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Private education and disadvantage: the experiences of assisted place holders

Power, S; Curtis, A; Whitty, G; Edwards, T; Power, S; Curtis, A; Whitty, G; (2010) Private education and disadvantage: the experiences of assisted place holders. International Studies in Sociology of Education , 20 (1) pp. 23-38. 10.1080/09620211003655622. Green open access

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Abstract

It is now nearly thirty years since Margaret Thatcher and her Conservative administration introduced the Assisted Places Scheme (their first education policy) and over ten years since New Labour abolished it. The Scheme, which was designed to provide a ladder of opportunity for academically able students from poor backgrounds to attend private schools, is of more than historical interest. It can be used to illuminate enduring sociological concerns about the relationship between home and school. This paper draws on retrospective interview data to reveal how the Scheme was experienced by its more disadvantaged beneficiaries. Revisiting classic sociological analyses from the 1960s and 1970s, it unravels the complex interactions between home background, friendship networks and school cultures and shows how these contributed to contrasting experiences of commitment, detachment, estrangement and alienation. These differing modes of engagement with schooling appear to have had lasting effects on our respondents and influenced their subsequent careers and orientations.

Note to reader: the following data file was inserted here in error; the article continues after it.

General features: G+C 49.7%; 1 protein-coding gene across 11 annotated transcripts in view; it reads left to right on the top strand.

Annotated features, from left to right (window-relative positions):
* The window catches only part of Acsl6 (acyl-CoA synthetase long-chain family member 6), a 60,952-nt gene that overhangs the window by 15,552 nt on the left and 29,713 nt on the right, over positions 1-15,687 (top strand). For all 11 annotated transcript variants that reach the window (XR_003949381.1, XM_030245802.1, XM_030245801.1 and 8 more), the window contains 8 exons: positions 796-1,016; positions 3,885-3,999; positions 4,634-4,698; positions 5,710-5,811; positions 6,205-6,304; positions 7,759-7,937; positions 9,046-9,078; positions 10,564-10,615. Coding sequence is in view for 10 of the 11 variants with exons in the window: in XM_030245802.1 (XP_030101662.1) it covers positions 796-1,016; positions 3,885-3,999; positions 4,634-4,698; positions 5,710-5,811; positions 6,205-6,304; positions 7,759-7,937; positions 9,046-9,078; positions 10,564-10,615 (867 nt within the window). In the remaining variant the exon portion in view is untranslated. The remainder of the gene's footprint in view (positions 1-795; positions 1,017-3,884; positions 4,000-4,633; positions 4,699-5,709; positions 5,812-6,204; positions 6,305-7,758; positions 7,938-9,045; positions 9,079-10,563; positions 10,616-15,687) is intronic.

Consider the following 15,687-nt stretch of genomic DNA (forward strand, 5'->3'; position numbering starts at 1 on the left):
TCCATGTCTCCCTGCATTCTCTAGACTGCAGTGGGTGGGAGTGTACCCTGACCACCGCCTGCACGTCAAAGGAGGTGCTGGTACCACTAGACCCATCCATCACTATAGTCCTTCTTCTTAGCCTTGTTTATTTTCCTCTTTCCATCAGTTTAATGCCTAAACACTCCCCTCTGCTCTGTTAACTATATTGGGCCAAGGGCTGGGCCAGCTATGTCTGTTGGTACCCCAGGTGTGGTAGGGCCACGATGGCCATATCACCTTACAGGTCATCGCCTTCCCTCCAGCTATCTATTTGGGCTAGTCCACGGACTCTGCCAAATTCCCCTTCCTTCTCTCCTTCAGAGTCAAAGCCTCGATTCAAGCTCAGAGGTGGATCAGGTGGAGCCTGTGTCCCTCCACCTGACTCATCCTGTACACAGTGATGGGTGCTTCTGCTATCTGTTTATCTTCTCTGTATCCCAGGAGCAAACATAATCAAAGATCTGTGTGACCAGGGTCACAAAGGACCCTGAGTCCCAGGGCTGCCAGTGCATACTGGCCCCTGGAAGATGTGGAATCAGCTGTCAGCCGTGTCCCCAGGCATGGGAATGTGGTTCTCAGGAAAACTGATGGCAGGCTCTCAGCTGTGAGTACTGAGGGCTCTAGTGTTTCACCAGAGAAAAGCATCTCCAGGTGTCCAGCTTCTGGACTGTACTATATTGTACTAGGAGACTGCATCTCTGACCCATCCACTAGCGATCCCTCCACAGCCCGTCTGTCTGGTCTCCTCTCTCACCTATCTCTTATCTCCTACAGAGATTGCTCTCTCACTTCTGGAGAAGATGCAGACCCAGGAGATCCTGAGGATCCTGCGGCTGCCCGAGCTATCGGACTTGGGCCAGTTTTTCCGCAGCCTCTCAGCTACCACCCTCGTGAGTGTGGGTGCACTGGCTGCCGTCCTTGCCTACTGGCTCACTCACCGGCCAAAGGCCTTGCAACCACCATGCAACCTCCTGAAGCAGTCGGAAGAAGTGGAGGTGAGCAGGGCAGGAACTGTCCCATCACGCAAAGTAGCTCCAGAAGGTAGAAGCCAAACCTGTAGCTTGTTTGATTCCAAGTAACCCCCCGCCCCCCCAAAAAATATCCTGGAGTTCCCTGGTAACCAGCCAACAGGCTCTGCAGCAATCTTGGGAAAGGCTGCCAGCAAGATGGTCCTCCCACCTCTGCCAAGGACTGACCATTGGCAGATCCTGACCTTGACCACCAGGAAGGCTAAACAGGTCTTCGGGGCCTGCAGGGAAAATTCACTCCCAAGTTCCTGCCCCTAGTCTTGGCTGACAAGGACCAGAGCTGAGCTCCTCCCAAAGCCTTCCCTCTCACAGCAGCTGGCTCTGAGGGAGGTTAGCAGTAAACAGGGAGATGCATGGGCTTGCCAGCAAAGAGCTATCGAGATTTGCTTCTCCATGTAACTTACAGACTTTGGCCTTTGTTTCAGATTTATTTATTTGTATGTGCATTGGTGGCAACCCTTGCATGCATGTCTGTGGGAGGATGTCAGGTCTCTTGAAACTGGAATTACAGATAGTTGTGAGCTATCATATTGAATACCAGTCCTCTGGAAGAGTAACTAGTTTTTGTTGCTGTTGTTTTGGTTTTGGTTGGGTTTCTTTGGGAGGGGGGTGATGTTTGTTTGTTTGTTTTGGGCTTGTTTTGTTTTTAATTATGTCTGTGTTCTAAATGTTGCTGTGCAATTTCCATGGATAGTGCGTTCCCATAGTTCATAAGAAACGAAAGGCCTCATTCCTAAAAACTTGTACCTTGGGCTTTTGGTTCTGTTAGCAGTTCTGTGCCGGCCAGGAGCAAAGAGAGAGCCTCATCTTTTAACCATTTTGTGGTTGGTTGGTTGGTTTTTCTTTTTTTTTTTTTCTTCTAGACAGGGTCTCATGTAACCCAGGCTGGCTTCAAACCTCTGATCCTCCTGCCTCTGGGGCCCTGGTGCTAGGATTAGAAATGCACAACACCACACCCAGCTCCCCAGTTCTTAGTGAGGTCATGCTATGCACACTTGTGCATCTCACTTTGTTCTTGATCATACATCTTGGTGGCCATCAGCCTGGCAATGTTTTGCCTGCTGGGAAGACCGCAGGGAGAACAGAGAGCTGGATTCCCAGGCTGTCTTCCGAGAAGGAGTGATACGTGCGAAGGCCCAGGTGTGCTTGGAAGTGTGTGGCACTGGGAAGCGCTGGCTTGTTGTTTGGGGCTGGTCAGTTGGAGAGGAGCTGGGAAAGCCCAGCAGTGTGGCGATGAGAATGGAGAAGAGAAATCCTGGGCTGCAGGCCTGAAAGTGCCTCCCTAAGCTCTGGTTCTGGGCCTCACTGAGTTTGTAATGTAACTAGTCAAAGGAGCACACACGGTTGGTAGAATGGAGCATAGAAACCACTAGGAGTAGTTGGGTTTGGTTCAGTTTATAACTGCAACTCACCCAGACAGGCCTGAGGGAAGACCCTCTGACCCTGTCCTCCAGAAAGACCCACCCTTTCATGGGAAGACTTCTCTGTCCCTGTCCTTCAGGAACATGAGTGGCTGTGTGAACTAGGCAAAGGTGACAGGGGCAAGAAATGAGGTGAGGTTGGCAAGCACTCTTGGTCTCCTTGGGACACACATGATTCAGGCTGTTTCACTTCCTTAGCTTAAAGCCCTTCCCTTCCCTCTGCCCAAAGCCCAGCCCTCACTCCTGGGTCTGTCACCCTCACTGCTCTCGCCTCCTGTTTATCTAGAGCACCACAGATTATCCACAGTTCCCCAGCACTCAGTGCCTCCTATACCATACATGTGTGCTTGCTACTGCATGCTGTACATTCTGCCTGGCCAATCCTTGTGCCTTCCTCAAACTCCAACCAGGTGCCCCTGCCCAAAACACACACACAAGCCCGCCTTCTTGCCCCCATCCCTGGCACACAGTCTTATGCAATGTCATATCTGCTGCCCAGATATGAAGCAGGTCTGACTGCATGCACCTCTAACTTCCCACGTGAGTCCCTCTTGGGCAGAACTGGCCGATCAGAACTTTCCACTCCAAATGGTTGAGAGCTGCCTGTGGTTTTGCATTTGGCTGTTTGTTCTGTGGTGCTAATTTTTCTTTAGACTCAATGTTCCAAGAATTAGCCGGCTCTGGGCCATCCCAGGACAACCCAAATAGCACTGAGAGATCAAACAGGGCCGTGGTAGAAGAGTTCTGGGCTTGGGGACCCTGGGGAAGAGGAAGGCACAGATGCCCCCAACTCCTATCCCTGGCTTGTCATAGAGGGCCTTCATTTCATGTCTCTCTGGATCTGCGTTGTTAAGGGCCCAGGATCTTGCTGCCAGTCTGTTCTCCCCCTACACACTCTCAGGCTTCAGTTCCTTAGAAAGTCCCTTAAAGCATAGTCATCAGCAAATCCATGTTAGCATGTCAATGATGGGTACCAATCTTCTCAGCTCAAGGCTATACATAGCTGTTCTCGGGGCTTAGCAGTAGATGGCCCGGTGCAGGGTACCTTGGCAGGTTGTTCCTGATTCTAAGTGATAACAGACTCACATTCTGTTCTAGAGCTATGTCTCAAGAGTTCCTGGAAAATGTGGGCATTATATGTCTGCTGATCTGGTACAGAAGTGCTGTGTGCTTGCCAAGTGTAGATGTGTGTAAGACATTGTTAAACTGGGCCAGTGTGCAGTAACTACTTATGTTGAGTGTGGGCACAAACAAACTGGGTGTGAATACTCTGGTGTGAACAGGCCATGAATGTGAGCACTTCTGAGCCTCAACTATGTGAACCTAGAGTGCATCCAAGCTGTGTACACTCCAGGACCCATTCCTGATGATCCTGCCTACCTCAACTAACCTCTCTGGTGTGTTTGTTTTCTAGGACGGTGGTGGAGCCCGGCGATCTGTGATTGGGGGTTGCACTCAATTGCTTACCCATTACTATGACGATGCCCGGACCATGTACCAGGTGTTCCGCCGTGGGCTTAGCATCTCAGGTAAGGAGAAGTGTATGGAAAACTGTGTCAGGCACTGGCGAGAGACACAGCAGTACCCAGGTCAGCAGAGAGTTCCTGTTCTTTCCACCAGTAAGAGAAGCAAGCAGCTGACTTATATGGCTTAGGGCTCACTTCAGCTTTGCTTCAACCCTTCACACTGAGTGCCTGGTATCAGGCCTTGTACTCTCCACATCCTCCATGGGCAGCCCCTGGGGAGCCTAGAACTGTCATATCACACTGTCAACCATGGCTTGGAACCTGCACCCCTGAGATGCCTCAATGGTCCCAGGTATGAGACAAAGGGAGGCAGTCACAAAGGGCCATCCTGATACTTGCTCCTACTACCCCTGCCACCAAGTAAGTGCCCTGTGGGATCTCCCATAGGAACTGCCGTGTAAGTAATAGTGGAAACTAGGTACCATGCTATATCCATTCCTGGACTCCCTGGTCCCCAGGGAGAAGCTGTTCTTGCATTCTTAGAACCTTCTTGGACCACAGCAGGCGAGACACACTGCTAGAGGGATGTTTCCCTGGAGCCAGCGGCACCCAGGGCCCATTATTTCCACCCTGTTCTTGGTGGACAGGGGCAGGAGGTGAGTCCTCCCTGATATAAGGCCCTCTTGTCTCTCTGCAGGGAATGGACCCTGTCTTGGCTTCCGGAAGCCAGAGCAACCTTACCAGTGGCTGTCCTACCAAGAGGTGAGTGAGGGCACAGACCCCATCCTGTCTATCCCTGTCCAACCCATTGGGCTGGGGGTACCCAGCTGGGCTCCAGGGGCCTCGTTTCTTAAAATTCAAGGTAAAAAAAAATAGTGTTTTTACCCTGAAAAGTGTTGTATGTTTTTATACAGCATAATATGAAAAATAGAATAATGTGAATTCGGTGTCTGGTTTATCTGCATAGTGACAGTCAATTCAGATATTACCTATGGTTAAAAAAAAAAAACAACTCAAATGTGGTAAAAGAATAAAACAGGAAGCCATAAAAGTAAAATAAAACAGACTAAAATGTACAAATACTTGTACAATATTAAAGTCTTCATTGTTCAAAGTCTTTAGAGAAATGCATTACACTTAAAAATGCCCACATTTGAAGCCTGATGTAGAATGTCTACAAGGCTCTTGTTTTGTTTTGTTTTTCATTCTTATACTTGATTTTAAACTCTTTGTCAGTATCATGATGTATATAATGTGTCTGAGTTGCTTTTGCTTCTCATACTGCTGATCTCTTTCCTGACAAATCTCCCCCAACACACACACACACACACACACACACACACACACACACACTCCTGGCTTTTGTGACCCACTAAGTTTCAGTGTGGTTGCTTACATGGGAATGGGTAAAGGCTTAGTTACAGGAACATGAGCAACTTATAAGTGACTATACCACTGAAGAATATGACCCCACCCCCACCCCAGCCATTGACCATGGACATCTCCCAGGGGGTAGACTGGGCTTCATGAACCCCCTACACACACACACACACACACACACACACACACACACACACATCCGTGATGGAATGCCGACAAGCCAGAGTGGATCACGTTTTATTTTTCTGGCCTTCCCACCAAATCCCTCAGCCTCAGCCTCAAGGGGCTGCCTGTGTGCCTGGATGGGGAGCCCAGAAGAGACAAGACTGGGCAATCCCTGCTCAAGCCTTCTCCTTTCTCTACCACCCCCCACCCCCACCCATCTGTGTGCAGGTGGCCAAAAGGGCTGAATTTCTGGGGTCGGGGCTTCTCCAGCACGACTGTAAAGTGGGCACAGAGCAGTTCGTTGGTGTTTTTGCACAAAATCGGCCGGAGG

Type: Article
Title: Private education and disadvantage: the experiences of assisted place holders
Open access status: An open access version is available from UCL Discovery
DOI: 10.1080/09620211003655622
Additional information: It is now nearly thirty years since Margaret Thatcher and her Conservative administration introduced the Assisted Places Scheme (their first education policy) and over ten years since New Labour abolished it. The Scheme, which was designed to provide a ladder of opportunity for academically able students from poor backgrounds to attend private schools, is of more than historical interest. It can be used to illuminate enduring sociological concerns about the relationship between home and school. This paper draws on retrospective interview data to reveal how the Scheme was experienced by its more disadvantaged beneficiaries. Revisiting classic sociological analyses from the 1960s and 1970s, it unravels the complex interactions between home background, friendship networks and school cultures and shows how these contributed to contrasting experiences of commitment, detachment, estrangement and alienation. These differing modes of engagement with schooling appear to have had lasting effects on our respondents and influenced their subsequent careers and orientations.
Keywords: assisted places scheme, private schools, pupil engagement, school culture, Bernstein
UCL classification: UCL > Provost and Vice Provost Offices
UCL > Provost and Vice Provost Offices > School of Education
UCL > Provost and Vice Provost Offices > School of Education > UCL Institute of Education
UCL > Provost and Vice Provost Offices > School of Education > UCL Institute of Education > IOE - Social Research Institute
URI: https://discovery.ucl.ac.uk/id/eprint/1500347
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